About Chronic Illness Transition
About 90-95% of youth with chronic illnesses are surviving into adulthood, and many of these patients have increased hospitalizations, poorer outcomes and even increased mortality after transitioning to adult care. Structured programs can prepare youth for their future in school and work, social and community integration and adult healthcare. Chronic illness transitioning is the planned and purposeful movement of adolescents and young adults from child-centered to adult-centered care.
Youth Experience Poor Outcomes
All youth face challenges as they grow up, including:
- Increased levels of independence
- Social pressures regarding high-risk behaviors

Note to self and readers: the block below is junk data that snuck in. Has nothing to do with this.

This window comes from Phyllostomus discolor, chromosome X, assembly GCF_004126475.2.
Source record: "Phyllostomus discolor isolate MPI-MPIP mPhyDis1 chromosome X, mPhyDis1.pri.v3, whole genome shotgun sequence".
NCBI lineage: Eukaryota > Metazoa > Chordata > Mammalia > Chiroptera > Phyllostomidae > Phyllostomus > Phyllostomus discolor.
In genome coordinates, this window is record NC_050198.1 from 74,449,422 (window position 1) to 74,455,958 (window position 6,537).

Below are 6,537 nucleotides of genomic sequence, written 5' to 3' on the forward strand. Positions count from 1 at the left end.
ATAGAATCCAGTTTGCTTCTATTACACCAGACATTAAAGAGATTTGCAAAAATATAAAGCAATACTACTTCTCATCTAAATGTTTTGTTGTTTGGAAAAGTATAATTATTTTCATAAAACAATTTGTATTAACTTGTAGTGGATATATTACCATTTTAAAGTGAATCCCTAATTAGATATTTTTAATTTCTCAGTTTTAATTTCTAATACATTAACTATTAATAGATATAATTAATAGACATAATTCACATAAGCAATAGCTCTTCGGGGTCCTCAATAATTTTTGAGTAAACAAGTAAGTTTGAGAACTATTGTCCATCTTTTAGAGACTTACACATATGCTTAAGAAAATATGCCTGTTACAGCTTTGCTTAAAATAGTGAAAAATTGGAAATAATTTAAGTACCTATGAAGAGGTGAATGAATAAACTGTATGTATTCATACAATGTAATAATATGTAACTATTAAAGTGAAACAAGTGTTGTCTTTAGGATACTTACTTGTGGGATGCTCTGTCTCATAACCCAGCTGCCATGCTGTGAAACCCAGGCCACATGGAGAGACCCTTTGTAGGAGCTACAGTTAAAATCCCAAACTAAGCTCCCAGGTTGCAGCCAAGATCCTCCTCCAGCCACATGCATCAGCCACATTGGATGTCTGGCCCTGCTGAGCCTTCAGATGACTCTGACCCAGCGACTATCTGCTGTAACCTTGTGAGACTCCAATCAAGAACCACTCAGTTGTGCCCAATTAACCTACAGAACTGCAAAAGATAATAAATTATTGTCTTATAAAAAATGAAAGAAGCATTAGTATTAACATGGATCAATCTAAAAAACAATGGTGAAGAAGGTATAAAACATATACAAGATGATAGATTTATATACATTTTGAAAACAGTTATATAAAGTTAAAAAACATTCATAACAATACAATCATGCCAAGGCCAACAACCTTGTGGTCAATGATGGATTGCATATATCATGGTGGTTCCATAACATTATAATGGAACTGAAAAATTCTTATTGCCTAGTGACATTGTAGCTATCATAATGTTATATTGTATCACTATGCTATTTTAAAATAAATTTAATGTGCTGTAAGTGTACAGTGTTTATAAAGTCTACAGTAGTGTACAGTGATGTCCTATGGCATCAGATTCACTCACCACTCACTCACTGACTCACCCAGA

People with chronic illnesses face greater challenges due to their medical needs, such as having to:
- Learn to manage their condition independently
- Learn to navigate the healthcare system
- Learn to balance their medical condition with school or work; adult life skills; community integration; and their social and emotional well-being
- Deal with the change in culture between pediatric and adult-centered care
Pediatric care provides family-centered, comprehensive services, generally in one location, and allows parents to control decisions. Adult care, on the other hand, provides individual, disease centered-care, and leaves the responsibility for multidisciplinary management to patients. Patients are independent in medical decision making. The difference in the two environments can create substantial challenges.